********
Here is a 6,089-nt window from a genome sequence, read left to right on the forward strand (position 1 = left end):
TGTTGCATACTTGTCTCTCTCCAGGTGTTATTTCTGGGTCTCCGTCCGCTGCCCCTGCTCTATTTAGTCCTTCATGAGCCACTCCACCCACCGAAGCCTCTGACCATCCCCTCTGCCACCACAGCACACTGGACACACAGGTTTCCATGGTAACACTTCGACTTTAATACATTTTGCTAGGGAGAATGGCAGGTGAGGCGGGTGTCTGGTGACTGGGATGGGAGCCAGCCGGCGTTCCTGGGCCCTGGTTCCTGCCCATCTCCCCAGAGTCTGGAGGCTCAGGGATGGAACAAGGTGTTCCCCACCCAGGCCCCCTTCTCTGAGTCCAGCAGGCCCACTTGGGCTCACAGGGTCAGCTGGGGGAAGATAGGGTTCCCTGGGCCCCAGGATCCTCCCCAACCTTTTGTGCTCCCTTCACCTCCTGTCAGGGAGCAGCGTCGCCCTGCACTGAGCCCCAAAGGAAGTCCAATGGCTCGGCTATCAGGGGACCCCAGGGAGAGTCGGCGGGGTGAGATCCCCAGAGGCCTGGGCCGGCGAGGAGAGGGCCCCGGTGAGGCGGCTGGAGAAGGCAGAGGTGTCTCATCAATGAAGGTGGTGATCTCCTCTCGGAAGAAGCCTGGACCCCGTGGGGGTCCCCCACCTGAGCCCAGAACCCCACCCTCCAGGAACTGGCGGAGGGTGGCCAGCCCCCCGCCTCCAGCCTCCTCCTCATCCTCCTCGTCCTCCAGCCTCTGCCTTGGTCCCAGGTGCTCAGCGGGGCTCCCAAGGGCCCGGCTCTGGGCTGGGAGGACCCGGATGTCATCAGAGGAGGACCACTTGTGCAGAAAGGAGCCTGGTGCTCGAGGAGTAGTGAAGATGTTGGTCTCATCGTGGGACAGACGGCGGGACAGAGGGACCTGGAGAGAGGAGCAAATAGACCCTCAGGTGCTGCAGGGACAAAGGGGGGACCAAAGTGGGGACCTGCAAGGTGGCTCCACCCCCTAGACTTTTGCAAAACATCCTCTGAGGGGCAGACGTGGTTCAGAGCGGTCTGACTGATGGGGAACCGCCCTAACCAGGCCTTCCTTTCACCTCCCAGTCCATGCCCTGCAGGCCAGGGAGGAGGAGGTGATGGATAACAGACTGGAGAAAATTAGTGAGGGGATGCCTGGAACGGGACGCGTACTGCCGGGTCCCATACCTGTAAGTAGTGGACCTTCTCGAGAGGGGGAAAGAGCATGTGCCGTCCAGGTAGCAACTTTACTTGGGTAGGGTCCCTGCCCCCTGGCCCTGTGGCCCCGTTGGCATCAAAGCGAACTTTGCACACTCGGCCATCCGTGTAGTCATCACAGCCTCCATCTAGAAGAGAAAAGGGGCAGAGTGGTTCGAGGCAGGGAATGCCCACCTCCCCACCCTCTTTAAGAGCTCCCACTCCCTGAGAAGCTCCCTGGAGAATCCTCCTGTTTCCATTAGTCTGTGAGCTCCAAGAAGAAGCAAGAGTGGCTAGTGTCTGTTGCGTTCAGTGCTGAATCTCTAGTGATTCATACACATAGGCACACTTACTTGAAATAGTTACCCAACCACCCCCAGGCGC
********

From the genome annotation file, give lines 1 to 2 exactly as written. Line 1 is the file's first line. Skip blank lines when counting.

Here is a 6,089-nt window from a genome sequence, read left to right on the forward strand (position 1 = left end):
TGTTGCATACTTGTCTCTCTCCAGGTGTTATTTCTGGGTCTCCGTCCGCTGCCCCTGCTCTATTTAGTCCTTCATGAGCCACTCCACCCACCGAAGCCTCTGACCATCCCCTCTGCCACCACAGCACACTGGACACACAGGTTTCCATGGTAACACTTCGACTTTAATACATTTTGCTAGGGAGAATGGCAGGTGAGGCGGGTGTCTGGTGACTGGGATGGGAGCCAGCCGGCGTTCCTGGGCCCTGGTTCCTGCCCATCTCCCCAGAGTCTGGAGGCTCAGGGATGGAACAAGGTGTTCCCCACCCAGGCCCCCTTCTCTGAGTCCAGCAGGCCCACTTGGGCTCACAGGGTCAGCTGGGGGAAGATAGGGTTCCCTGGGCCCCAGGATCCTCCCCAACCTTTTGTGCTCCCTTCACCTCCTGTCAGGGAGCAGCGTCGCCCTGCACTGAGCCCCAAAGGAAGTCCAATGGCTCGGCTATCAGGGGACCCCAGGGAGAGTCGGCGGGGTGAGATCCCCAGAGGCCTGGGCCGGCGAGGAGAGGGCCCCGGTGAGGCGGCTGGAGAAGGCAGAGGTGTCTCATCAATGAAGGTGGTGATCTCCTCTCGGAAGAAGCCTGGACCCCGTGGGGGTCCCCCACCTGAGCCCAGAACCCCACCCTCCAGGAACTGGCGGAGGGTGGCCAGCCCCCCGCCTCCAGCCTCCTCCTCATCCTCCTCGTCCTCCAGCCTCTGCCTTGGTCCCAGGTGCTCAGCGGGGCTCCCAAGGGCCCGGCTCTGGGCTGGGAGGACCCGGATGTCATCAGAGGAGGACCACTTGTGCAGAAAGGAGCCTGGTGCTCGAGGAGTAGTGAAGATGTTGGTCTCATCGTGGGACAGACGGCGGGACAGAGGGACCTGGAGAGAGGAGCAAATAGACCCTCAGGTGCTGCAGGGACAAAGGGGGGACCAAAGTGGGGACCTGCAAGGTGGCTCCACCCCCTAGACTTTTGCAAAACATCCTCTGAGGGGCAGACGTGGTTCAGAGCGGTCTGACTGATGGGGAACCGCCCTAACCAGGCCTTCCTTTCACCTCCCAGTCCATGCCCTGCAGGCCAGGGAGGAGGAGGTGATGGATAACAGACTGGAGAAAATTAGTGAGGGGATGCCTGGAACGGGACGCGTACTGCCGGGTCCCATACCTGTAAGTAGTGGACCTTCTCGAGAGGGGGAAAGAGCATGTGCCGTCCAGGTAGCAACTTTACTTGGGTAGGGTCCCTGCCCCCTGGCCCTGTGGCCCCGTTGGCATCAAAGCGAACTTTGCACACTCGGCCATCCGTGTAGTCATCACAGCCTCCATCTAGAAGAGAAAAGGGGCAGAGTGGTTCGAGGCAGGGAATGCCCACCTCCCCACCCTCTTTAAGAGCTCCCACTCCCTGAGAAGCTCCCTGGAGAATCCTCCTGTTTCCATTAGTCTGTGAGCTCCAAGAAGAAGCAAGAGTGGCTAGTGTCTGTTGCGTTCAGTGCTGAATCTCTAGTGATTCATACACATAGGCACACTTACTTGAAATAGTTACCCAACCACCCCCAGGCGC